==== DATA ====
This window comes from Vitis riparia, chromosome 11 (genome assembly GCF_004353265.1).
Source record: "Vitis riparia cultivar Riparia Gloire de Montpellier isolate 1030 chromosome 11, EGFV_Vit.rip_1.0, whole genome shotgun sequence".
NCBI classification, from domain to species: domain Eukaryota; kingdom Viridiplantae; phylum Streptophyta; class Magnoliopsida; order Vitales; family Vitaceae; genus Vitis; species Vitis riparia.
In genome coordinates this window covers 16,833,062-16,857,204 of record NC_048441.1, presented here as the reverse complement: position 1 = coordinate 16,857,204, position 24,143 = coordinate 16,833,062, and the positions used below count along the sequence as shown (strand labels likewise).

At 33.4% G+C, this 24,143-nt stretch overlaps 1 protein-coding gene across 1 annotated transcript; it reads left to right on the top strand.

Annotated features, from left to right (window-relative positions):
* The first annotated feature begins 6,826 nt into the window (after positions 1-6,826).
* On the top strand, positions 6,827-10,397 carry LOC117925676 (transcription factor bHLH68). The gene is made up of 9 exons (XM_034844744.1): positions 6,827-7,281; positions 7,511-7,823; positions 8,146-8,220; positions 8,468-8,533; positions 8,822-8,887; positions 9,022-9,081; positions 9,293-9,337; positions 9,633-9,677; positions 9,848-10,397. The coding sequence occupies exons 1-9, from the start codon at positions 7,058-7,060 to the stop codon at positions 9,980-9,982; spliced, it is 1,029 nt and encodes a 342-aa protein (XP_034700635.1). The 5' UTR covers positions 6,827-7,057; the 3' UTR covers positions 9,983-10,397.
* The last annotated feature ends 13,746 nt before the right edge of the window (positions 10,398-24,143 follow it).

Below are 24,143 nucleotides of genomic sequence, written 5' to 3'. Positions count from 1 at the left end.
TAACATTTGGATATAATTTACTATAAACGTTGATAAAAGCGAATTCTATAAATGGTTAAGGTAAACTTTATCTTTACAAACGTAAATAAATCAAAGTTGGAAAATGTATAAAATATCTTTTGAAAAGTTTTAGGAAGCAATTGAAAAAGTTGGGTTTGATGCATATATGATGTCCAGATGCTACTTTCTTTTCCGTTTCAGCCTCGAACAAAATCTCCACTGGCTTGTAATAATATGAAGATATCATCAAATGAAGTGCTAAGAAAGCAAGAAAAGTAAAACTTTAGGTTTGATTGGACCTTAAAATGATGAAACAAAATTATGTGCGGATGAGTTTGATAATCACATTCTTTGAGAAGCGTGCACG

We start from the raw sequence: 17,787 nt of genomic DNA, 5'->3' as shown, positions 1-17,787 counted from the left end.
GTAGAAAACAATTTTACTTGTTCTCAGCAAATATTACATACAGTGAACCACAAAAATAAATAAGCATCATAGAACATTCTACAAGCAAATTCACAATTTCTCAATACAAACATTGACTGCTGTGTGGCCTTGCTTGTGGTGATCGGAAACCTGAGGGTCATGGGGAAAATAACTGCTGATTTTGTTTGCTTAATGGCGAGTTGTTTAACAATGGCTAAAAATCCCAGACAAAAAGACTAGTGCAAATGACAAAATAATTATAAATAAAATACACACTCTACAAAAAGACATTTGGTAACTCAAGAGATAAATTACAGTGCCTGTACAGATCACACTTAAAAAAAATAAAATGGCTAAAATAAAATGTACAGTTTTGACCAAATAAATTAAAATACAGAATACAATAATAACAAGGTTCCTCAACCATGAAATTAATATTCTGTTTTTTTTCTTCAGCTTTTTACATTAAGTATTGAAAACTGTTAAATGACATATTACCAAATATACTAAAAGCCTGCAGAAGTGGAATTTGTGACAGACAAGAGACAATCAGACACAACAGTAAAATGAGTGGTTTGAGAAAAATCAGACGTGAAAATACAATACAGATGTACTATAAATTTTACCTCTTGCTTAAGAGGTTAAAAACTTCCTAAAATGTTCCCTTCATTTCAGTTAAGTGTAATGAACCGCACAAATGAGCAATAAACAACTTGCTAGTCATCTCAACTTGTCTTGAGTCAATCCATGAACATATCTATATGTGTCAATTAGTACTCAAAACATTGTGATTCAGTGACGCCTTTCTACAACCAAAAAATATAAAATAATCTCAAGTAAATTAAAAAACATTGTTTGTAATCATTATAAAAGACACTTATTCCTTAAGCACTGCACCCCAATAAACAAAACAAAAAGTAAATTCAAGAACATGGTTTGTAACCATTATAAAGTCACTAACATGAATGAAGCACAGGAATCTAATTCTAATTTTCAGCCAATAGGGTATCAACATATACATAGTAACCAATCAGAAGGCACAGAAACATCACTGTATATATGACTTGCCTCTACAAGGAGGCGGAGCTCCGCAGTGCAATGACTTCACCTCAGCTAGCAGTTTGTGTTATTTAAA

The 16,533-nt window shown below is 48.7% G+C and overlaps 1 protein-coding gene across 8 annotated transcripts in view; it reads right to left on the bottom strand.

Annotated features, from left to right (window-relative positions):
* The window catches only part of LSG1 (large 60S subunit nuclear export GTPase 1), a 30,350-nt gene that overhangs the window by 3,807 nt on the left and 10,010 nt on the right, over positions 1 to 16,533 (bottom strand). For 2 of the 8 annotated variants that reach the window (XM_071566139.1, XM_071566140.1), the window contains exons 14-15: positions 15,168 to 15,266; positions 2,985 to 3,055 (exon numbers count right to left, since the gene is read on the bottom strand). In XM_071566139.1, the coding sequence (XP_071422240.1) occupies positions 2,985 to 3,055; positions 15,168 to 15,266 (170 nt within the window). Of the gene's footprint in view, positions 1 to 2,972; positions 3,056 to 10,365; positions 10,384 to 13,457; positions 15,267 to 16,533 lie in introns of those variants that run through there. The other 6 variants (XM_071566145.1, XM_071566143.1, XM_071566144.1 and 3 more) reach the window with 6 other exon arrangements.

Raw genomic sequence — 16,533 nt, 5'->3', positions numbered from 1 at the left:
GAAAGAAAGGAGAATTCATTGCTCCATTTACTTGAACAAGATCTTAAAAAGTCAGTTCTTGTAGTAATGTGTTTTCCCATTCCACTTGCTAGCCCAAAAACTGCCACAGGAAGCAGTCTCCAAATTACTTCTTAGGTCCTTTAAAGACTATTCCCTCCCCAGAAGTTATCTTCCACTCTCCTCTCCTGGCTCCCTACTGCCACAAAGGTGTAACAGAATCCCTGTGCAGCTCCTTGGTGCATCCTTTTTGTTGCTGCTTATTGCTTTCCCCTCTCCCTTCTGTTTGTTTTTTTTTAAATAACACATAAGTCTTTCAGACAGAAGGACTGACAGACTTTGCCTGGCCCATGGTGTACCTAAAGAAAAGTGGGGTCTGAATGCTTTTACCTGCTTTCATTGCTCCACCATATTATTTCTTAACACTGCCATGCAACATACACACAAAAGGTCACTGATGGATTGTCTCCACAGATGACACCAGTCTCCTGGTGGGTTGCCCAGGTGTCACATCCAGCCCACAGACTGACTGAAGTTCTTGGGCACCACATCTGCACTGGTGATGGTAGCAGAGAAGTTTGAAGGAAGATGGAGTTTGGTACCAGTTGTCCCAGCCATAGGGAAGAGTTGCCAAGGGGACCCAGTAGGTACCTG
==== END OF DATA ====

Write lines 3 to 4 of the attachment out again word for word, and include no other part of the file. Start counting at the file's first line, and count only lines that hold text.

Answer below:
NCBI classification, from domain to species: domain Eukaryota; kingdom Viridiplantae; phylum Streptophyta; class Magnoliopsida; order Vitales; family Vitaceae; genus Vitis; species Vitis riparia.
In genome coordinates this window covers 16,833,062-16,857,204 of record NC_048441.1, presented here as the reverse complement: position 1 = coordinate 16,857,204, position 24,143 = coordinate 16,833,062, and the positions used below count along the sequence as shown (strand labels likewise).